Sophie Pinkas in the high school in Vidin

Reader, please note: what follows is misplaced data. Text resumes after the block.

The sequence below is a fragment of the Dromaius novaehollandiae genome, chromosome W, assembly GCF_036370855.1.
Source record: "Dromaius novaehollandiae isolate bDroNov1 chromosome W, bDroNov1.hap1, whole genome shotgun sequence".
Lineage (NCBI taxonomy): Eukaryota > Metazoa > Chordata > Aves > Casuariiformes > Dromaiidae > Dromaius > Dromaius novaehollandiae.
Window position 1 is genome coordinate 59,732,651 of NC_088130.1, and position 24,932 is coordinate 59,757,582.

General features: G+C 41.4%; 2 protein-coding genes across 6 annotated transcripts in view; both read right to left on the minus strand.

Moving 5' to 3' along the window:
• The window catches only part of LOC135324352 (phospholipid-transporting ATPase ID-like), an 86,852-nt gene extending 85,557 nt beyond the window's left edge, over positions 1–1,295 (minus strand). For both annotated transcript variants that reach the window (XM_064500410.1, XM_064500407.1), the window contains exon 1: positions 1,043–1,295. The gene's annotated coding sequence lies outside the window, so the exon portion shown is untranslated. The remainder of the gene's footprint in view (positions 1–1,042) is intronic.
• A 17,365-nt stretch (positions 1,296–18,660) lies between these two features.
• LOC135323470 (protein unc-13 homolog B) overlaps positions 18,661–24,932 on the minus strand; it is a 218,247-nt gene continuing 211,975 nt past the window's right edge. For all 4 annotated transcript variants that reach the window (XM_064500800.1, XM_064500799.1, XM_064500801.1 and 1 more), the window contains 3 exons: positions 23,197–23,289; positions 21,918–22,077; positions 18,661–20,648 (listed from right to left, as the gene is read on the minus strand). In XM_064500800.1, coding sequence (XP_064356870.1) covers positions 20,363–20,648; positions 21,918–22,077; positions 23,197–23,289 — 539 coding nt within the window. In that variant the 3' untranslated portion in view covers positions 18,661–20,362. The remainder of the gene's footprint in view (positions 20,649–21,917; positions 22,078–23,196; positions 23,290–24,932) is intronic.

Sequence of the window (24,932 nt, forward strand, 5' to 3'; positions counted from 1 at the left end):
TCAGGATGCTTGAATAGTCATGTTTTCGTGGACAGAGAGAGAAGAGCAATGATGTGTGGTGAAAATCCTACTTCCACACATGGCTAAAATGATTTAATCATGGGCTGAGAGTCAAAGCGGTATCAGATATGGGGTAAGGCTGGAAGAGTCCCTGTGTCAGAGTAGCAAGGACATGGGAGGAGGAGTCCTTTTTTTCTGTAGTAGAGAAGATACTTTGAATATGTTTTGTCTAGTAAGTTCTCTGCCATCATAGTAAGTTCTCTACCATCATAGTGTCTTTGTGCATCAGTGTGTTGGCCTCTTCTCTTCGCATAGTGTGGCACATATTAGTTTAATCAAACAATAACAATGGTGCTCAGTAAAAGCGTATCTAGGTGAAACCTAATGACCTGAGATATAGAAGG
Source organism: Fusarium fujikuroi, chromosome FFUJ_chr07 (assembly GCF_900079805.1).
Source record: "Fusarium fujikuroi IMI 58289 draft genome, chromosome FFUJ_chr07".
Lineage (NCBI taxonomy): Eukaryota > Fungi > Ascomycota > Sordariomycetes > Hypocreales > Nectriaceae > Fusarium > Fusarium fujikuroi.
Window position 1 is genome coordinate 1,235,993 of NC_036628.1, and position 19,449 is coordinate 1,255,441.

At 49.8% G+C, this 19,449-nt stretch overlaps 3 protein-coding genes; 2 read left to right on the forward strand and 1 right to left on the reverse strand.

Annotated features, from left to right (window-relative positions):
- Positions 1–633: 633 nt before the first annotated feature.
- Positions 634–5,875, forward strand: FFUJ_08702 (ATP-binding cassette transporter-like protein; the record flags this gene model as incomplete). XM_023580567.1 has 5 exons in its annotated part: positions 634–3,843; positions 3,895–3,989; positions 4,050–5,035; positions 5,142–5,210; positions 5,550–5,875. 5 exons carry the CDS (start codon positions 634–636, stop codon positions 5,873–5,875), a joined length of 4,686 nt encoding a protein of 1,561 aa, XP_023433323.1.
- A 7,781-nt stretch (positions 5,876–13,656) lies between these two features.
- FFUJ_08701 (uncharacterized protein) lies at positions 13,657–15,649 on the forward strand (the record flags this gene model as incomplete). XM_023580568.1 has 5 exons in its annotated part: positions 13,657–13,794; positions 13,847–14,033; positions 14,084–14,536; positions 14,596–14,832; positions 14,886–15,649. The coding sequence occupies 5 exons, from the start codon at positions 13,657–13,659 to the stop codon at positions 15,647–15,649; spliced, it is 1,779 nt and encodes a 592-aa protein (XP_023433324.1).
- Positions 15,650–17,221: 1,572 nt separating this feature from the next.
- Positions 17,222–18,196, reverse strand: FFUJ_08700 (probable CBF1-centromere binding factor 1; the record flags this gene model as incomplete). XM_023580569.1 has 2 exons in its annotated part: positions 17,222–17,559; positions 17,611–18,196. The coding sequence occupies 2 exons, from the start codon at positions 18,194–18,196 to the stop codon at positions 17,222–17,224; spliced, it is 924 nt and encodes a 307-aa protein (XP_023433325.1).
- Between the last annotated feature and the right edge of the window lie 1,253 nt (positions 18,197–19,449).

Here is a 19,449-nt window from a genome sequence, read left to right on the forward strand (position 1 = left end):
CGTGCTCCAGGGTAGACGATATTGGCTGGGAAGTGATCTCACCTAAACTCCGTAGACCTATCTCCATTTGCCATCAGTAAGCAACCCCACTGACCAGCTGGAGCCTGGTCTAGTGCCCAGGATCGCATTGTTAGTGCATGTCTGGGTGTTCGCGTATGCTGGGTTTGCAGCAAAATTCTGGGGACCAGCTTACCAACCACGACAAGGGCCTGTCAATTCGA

This photo was taken in Vidin in 1941. On this photo I am in the last but one junior high school grade in the girls' school. After the end of the school year we gathered with our class teacher, Mrs. Nikolova, whom we loved very much. She taught us mathematics. We were a number of Jewish girls in our class and we graduated together. The others were Bulgarians. We were a nice class, the fascist organizations weren?t very popular in the high school and we had no problems. My best friend at that time, Jina Mashiah, is not on the photo. We were inseparable. After the Jewish school we studied in a junior high school which had three grades - first, second and third. Then we went to high school, which started from the fourth grade. I link this period with my best friend Jina. Her name was Reyna, but we called her Jina. She was a very poor girl without a father. Her mother, a poor woman, supported three children by sewing shirts at home. I remember that my mother helped them a lot by giving them money and clothes. We lived on the same street, our houses facing each other. We went to school together in the mornings and sat together in the classroom. I was one of the shortest children, she was one of the tallest, but nevertheless we sat together in the first row. We returned home together, she often came to have lunch with us and then we started studying. My brother teased us the entire time saying that we were 'klyutskarki' - this word is not used any more. It means someone who likes studying - that we were reading all the time. Since we studied Latin in high school, which was very hard for us, we sat for hours translating from Latin into Bulgarian and from Bulgarian into Latin. My mother would usually bring us some food while we were studying and when we finished, she gave us some money to go for a walk in the town's garden. It was the so-called 'stargalo' - the garden was located along the Danube and all young people arranged their meetings and went for a walk there. At that time uniforms were obligatory - the school uniforms and the berets. There was a confectionery nearby - we went there to eat some cakes and drink boza. We often went to the cinema. Another classmate of mine, with whom I was close, was Adela Arie - in the last row on the left. She graduated in medicine and now she lives in Israel working as a pediatrician. When I go to Israel, I always meet her and another friend of mine, Neli Levi, who is a dentist. She is the second from right to left in the last row.